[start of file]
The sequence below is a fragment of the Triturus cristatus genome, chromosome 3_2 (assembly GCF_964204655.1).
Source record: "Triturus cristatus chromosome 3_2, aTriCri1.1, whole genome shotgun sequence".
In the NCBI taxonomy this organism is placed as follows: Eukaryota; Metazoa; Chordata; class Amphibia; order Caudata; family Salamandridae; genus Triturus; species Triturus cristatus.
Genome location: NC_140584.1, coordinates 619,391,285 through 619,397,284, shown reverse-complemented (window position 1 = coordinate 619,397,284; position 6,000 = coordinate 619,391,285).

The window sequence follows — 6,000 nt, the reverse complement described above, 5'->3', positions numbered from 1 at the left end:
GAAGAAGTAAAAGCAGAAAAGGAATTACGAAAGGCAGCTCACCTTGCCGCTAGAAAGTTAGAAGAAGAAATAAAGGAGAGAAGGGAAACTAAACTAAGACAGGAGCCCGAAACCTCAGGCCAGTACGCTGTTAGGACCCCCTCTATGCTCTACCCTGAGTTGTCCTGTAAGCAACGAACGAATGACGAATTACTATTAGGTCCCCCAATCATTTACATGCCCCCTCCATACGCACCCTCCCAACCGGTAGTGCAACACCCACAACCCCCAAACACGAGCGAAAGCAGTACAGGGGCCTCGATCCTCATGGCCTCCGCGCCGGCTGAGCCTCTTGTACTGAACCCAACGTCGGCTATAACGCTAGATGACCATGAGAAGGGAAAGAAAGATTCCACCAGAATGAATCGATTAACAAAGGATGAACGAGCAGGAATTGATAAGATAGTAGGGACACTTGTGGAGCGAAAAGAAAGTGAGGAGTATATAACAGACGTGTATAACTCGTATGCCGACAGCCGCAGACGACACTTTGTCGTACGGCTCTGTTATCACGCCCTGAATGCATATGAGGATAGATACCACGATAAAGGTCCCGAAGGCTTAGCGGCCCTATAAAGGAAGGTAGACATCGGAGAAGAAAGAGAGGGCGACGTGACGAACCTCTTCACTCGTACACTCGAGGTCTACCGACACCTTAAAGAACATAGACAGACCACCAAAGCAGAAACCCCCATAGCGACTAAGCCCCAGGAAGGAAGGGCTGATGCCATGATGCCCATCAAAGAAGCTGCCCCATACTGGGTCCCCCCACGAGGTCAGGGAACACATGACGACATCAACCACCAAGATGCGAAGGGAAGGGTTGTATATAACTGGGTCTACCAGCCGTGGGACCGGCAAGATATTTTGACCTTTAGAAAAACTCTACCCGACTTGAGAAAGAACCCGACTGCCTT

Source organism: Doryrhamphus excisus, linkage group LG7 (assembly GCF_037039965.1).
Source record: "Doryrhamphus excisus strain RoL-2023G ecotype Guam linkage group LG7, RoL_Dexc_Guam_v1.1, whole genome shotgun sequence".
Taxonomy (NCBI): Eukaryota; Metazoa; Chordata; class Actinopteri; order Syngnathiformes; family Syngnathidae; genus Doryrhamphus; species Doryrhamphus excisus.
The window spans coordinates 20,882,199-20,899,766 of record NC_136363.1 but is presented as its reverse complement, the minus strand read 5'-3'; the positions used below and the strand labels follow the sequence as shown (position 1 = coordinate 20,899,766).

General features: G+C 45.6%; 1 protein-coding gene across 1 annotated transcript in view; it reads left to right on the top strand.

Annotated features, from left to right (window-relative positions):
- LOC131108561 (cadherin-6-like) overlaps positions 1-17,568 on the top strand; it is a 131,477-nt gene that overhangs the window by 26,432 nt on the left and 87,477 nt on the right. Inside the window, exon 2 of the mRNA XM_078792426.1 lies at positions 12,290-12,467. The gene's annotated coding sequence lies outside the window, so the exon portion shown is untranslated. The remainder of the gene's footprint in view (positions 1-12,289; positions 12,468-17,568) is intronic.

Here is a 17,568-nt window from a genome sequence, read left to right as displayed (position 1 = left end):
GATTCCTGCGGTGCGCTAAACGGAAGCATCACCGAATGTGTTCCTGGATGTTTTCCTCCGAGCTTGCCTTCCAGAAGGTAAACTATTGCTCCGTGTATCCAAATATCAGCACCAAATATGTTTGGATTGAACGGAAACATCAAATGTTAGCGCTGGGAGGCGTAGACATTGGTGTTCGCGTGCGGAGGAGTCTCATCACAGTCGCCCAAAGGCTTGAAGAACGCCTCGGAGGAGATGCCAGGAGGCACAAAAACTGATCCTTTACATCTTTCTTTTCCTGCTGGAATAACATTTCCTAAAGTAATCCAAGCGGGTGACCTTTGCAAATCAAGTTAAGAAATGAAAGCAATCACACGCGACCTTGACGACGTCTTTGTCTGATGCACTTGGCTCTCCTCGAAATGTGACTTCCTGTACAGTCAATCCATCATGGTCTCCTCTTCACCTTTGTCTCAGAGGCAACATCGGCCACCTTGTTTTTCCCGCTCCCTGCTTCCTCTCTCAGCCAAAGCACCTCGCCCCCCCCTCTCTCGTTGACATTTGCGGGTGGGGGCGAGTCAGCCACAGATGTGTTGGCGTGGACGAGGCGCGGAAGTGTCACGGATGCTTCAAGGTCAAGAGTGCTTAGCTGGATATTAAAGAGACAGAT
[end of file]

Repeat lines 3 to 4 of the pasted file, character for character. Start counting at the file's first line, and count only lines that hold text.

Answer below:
In the NCBI taxonomy this organism is placed as follows: Eukaryota; Metazoa; Chordata; class Amphibia; order Caudata; family Salamandridae; genus Triturus; species Triturus cristatus.
Genome location: NC_140584.1, coordinates 619,391,285 through 619,397,284, shown reverse-complemented (window position 1 = coordinate 619,397,284; position 6,000 = coordinate 619,391,285).